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There are two ways to define a smooth map between manifolds. The 1st way (for example, Lee): $f:M\rightarrow N$ is smooth iff for every $p\in M$ there exist charts $(U,\varphi)$ at $p$ and $(V,\psi)$ at $f(p)$ such that $f(U)\subset V$ and the map $\psi\circ f\circ \varphi^{-1}$ is smooth from $\varphi(U)$ to $\psi(V)$. The 2nd way (for example, O'Neill): $f:M\rightarrow N$ is smooth iff for all charts $(U,\varphi)$ and $(V,\psi)$ the map $\psi\circ f\circ \varphi^{-1}$ is Euclidean smooth (and defined on an open set of $\mathbb{R}^m$).

The problem with the 2nd way is that $f^{-1}(V)$ need not be open, so our domain $\varphi(U\cap f^{-1}(V))$ may not be open. Some authors give additional assumption that $f$ is continuous which make our domain open and solve the problem. I am wondering can we use a 2nd way definition (without $f$ is continuous) to prove conditions from the 1st way definition. Let us notice that the 1st way definition easily shows that $f$ has to be continuous. I don't see how O'Neill solve the problem. Maybe we should work with extended definition of Euclidean smooth function $f:D\rightarrow \mathbb{R}^n$ on non-open domain $D\subset \mathbb{R}^m$, where for every point $x\in D$ there is an open neighborhood $W\subset \mathbb{R}^n$ of $x$ and a smooth map $F:W\rightarrow \mathbb{R}^n$ that agrees with $f$ on $W\cap D$.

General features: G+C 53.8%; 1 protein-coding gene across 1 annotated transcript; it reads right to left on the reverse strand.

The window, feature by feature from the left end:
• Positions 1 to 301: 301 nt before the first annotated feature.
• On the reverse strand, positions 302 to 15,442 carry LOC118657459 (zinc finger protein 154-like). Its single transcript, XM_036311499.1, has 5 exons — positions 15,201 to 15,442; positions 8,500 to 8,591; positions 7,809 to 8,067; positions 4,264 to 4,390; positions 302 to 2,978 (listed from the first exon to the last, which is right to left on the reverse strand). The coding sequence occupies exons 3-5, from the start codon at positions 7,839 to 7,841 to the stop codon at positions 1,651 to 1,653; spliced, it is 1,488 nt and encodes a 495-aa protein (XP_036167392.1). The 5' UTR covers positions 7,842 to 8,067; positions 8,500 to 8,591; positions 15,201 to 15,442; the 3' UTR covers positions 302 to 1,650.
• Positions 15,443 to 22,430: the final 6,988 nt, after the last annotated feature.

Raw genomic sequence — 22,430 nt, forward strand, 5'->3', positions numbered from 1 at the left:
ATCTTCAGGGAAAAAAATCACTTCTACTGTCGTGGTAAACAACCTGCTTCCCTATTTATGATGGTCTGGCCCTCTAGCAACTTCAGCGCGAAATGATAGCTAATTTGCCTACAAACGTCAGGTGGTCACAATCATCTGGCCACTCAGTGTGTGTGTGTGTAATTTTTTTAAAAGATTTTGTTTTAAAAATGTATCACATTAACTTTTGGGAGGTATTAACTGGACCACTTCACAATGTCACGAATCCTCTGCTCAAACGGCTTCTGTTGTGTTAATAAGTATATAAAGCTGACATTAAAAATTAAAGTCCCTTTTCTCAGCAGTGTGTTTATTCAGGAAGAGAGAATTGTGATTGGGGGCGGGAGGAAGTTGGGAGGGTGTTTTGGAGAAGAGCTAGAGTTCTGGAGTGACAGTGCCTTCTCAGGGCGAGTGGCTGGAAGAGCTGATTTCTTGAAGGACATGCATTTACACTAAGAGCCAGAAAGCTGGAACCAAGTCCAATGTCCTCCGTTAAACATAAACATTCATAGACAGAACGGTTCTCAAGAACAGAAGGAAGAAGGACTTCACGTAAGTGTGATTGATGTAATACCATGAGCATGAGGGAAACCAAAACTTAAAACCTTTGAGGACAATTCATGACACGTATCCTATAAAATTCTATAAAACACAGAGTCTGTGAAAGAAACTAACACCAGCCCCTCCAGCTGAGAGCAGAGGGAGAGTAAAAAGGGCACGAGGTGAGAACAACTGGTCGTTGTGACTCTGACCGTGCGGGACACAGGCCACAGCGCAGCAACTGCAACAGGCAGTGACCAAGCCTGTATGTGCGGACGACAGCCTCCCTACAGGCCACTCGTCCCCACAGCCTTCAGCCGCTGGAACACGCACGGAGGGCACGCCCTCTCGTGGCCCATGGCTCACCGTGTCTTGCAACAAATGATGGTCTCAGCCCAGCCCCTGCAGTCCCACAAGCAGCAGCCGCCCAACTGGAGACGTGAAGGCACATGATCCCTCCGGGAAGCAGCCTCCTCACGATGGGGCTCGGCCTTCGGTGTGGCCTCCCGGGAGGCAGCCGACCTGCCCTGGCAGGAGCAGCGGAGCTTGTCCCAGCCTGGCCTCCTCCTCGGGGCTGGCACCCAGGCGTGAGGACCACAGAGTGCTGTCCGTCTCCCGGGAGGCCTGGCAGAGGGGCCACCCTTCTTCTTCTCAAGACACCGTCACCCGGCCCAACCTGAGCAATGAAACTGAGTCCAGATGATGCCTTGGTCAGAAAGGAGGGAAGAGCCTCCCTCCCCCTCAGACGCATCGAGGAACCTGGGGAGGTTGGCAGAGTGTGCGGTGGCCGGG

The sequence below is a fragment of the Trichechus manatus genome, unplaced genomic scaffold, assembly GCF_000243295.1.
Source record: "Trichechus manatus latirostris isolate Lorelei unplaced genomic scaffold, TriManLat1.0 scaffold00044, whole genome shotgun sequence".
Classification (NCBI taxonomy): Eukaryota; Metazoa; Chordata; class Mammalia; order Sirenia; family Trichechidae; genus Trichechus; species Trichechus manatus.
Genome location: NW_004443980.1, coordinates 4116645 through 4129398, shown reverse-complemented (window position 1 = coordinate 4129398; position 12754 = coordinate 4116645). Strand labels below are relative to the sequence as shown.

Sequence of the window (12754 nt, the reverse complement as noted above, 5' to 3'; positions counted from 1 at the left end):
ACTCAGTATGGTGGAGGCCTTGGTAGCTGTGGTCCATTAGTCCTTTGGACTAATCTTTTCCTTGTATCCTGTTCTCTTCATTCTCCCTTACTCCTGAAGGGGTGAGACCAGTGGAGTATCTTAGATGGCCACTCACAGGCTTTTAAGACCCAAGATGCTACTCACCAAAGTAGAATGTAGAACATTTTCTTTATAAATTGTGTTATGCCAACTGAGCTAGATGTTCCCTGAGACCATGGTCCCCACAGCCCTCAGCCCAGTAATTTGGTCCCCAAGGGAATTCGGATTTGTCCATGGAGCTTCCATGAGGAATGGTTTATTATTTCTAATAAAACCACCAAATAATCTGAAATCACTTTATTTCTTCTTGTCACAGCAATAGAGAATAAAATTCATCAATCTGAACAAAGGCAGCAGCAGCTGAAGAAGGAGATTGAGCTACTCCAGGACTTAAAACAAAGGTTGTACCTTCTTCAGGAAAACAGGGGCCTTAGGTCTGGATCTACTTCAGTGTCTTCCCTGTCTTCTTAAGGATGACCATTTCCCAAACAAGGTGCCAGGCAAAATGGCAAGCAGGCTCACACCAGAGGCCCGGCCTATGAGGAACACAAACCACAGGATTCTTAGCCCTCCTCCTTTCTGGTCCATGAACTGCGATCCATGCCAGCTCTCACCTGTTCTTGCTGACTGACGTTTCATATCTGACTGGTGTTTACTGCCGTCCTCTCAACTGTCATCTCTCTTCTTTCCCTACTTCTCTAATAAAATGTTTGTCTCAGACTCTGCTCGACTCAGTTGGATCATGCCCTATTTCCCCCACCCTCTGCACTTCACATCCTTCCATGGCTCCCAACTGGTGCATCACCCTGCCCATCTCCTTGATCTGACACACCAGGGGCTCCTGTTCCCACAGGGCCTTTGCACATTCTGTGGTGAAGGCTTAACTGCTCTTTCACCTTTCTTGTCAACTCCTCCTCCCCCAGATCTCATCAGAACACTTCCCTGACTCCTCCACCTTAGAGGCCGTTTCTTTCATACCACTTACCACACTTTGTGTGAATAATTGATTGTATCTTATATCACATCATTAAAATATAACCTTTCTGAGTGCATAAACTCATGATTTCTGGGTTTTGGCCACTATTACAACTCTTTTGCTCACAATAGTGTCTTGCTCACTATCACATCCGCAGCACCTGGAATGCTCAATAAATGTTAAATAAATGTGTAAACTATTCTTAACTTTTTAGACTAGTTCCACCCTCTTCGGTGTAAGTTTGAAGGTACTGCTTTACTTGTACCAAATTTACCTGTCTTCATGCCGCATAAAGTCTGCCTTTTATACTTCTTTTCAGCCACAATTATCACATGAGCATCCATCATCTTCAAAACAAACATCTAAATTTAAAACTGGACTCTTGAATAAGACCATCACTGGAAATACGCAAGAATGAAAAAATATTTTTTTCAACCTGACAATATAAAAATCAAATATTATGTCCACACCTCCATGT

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    $\begingroup$ The wording in O'Neill ("defined on an open set of $\mathbb{R}^n$") seems to imply that as a requirement of the definition $\phi(U\cap f^{-1}(V))$ should be open, for whatever reason, for example if $f$ happens to be continuous. $\endgroup$ – InTransit Aug 19 '14 at 14:42
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As @InTransit suggested in a comment, O'Neill's phrase "and defined on an open subset of $\mathbb R^m$" seems to take care of the problem. Note that the subset of $\mathbb R^m$ on which $\psi\circ f \circ \varphi^{-1}$ is defined is $(f\circ\varphi^{-1})^{-1}(V) = \varphi(f^{-1}(V)\cap U)$. O'Neill's definition stipulates that this set is open in $\mathbb R^m$. Because $\varphi$ is, in particular, a homeomorphism from an open subset of $M$ to an open subset of $\mathbb R^m$, this implies that $f^{-1}(V)\cap U$ is open in $M$. Knowing this, we can replace $U$ by $U_0 = f^{-1}(V)\cap U$ and $\varphi$ by $\varphi|_{U_0}$, and then smoothness by O'Neill's definition implies smoothness by mine.

If you omit the requirement that the composite map be defined on an open set, but only require, as the OP suggested, that $\psi\circ f \circ \varphi^{-1}$ have a smooth extension to an open neighborhood of each point, then you won't necessarily get continuity. A counterexample (taken from Problem 2-1 in my smooth manifolds book, 2nd ed.) is the function $f\colon\mathbb R\to \mathbb R$ defined by $$ f(x) = \begin{cases} 1, &x\ge 0,\\ 0, &x< 0. \end{cases} $$

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  • $\begingroup$ This is a very nice counter example indeed. $\endgroup$ – Jonas Dahlbæk Aug 20 '14 at 7:51

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